Social Control. In both West Bengal and Bangladesh, Formal social control mechanisms are provided by the units of local government described above, in conjunction with police and civil court administration. However, informal mechanisms have traditionally been important as well. Among Hindus, intervillage caste panchayats (councils), headed by the elders, regulate marriages and otherwise govern the affairs and mediate disputes of the members of the same caste in Several adjacent villages. Among Muslims, similar traditional councils, called sama], of village elders perform similar functions, and sometimes these groups may encompass several contiguous villages. These traditional sociopolitical groupings may overlap with the official units of local government described above, in that the leaders of these indigenous groups are sometimes elected to membership in the governmental bodies too.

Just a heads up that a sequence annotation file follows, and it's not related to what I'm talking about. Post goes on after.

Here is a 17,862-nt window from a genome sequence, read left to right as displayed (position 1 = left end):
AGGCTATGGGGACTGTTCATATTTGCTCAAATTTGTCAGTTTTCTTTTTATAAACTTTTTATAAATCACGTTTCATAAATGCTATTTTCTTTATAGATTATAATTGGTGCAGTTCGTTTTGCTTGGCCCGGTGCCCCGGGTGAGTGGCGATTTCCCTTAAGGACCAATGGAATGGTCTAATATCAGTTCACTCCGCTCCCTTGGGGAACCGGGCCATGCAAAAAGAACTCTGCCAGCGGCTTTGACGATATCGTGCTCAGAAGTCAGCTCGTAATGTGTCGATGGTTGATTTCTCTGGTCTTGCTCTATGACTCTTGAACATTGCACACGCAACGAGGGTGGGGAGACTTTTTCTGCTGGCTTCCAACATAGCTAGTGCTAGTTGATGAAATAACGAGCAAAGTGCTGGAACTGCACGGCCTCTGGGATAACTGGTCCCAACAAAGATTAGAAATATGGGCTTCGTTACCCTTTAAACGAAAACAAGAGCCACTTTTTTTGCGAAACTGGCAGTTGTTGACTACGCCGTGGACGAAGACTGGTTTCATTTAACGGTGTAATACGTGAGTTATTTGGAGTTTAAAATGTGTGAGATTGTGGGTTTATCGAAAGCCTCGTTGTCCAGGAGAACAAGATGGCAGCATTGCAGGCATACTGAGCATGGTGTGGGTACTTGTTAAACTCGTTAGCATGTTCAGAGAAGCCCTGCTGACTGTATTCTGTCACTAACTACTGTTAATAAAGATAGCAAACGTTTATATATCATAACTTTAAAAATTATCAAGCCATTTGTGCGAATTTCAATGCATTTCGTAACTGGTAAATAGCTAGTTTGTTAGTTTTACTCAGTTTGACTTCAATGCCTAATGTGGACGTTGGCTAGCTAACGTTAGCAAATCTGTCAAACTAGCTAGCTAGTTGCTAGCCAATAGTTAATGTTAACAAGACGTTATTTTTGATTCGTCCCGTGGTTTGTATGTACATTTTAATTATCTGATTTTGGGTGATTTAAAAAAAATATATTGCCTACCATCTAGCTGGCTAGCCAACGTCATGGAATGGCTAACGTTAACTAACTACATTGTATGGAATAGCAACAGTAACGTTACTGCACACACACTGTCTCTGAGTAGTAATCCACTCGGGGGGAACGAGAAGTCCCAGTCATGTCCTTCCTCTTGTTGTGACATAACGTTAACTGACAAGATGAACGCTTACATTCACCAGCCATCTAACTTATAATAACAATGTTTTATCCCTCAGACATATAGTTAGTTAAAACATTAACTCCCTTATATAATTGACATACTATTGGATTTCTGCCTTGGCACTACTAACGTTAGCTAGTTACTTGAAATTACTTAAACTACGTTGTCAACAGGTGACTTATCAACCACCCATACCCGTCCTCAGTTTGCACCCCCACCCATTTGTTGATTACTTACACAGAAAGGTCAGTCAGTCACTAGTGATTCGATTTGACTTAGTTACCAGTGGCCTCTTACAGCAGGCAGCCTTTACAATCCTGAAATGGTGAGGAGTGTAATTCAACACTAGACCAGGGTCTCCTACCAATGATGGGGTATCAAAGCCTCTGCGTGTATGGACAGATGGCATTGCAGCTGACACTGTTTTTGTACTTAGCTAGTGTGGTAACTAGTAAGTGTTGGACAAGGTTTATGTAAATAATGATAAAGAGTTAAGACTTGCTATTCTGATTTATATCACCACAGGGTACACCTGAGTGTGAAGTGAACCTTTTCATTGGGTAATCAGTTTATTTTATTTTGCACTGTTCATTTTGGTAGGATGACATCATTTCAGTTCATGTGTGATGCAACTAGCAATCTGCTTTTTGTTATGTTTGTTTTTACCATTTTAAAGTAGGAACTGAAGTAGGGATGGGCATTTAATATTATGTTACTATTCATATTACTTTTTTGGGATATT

Conflict. Anthropologists have conducted many studies of conflict in South Asian villages, including those of Bengal. They have found that conflict often occurs not only between the various castes but also between factions, each composed of members of various caste groups. Competition for scarce land is a major source of conflict, as well as rivalry between landowners for power and influence in local, regional, and even state and national affairs. Wealthy landowning families will often exercise control over their tenants and the landless people who work on their land, relying on the support of the latter in conflict situations. The outcomes of elections for both local and upper-level councils are influenced by factional conflict, as are the polls in each constituency for state and national legislative bodies.